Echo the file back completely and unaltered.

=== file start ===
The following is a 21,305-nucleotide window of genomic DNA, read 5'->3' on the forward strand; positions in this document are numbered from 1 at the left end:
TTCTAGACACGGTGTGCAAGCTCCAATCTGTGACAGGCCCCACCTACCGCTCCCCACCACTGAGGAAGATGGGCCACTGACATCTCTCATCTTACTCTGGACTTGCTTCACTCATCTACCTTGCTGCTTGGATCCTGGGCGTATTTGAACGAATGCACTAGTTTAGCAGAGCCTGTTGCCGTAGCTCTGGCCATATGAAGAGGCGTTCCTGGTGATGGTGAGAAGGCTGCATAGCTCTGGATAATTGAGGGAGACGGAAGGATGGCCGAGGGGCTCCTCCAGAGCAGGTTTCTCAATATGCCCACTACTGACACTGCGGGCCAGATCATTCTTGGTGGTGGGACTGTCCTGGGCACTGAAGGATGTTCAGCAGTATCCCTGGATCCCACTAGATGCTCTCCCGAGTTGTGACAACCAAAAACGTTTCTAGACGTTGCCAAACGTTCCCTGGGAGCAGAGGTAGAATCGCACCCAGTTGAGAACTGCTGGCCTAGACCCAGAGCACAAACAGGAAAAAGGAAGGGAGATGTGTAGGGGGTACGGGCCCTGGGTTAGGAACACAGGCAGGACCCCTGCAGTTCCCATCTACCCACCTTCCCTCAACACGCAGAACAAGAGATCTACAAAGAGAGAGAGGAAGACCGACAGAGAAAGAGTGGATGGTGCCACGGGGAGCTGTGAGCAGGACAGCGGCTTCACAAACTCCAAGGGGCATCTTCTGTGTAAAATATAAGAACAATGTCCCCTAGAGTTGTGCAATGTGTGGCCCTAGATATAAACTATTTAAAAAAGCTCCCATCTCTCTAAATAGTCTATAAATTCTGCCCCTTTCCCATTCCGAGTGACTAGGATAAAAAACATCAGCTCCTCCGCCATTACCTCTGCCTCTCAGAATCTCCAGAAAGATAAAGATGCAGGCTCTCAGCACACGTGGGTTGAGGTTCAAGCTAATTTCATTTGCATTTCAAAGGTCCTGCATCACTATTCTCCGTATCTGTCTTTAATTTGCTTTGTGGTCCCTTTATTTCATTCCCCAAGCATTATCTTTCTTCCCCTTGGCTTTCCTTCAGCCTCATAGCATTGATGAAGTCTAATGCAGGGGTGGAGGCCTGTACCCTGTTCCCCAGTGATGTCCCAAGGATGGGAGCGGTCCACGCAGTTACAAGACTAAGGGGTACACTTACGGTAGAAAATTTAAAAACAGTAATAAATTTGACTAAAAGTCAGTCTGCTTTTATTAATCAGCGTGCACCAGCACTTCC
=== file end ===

The following is a 21,305-nucleotide window of genomic DNA, read 5'->3' on the forward strand; positions in this document are numbered from 1 at the left end:
TTCTAGACACGGTGTGCAAGCTCCAATCTGTGACAGGCCCCACCTACCGCTCCCCACCACTGAGGAAGATGGGCCACTGACATCTCTCATCTTACTCTGGACTTGCTTCACTCATCTACCTTGCTGCTTGGATCCTGGGCGTATTTGAACGAATGCACTAGTTTAGCAGAGCCTGTTGCCGTAGCTCTGGCCATATGAAGAGGCGTTCCTGGTGATGGTGAGAAGGCTGCATAGCTCTGGATAATTGAGGGAGACGGAAGGATGGCCGAGGGGCTCCTCCAGAGCAGGTTTCTCAATATGCCCACTACTGACACTGCGGGCCAGATCATTCTTGGTGGTGGGACTGTCCTGGGCACTGAAGGATGTTCAGCAGTATCCCTGGATCCCACTAGATGCTCTCCCGAGTTGTGACAACCAAAAACGTTTCTAGACGTTGCCAAACGTTCCCTGGGAGCAGAGGTAGAATCGCACCCAGTTGAGAACTGCTGGCCTAGACCCAGAGCACAAACAGGAAAAAGGAAGGGAGATGTGTAGGGGGTACGGGCCCTGGGTTAGGAACACAGGCAGGACCCCTGCAGTTCCCATCTACCCACCTTCCCTCAACACGCAGAACAAGAGATCTACAAAGAGAGAGAGGAAGACCGACAGAGAAAGAGTGGATGGTGCCACGGGGAGCTGTGAGCAGGACAGCGGCTTCACAAACTCCAAGGGGCATCTTCTGTGTAAAATATAAGAACAATGTCCCCTAGAGTTGTGCAATGTGTGGCCCTAGATATAAACTATTTAAAAAAGCTCCCATCTCTCTAAATAGTCTATAAATTCTGCCCCTTTCCCATTCCGAGTGACTAGGATAAAAAACATCAGCTCCTCCGCCATTACCTCTGCCTCTCAGAATCTCCAGAAAGATAAAGATGCAGGCTCTCAGCACACGTGGGTTGAGGTTCAAGCTAATTTCATTTGCATTTCAAAGGTCCTGCATCACTATTCTCCGTATCTGTCTTTAATTTGCTTTGTGGTCCCTTTATTTCATTCCCCAAGCATTATCTTTCTTCCCCTTGGCTTTCCTTCAGCCTCATAGCATTGATGAAGTCTAATGCAGGGGTGGAGGCCTGTACCCTGTTCCCCAGTGATGTCCCAAGGATGGGAGCGGTCCACGCAGTTACAAGACTAAGGGGTACACTTACGGTAGAAAATTTAAAAACAGTAATAAATTTGACTAAAAGTCAGTCTGCTTTTATTAATCAGCGTGCACCAGCACTTCC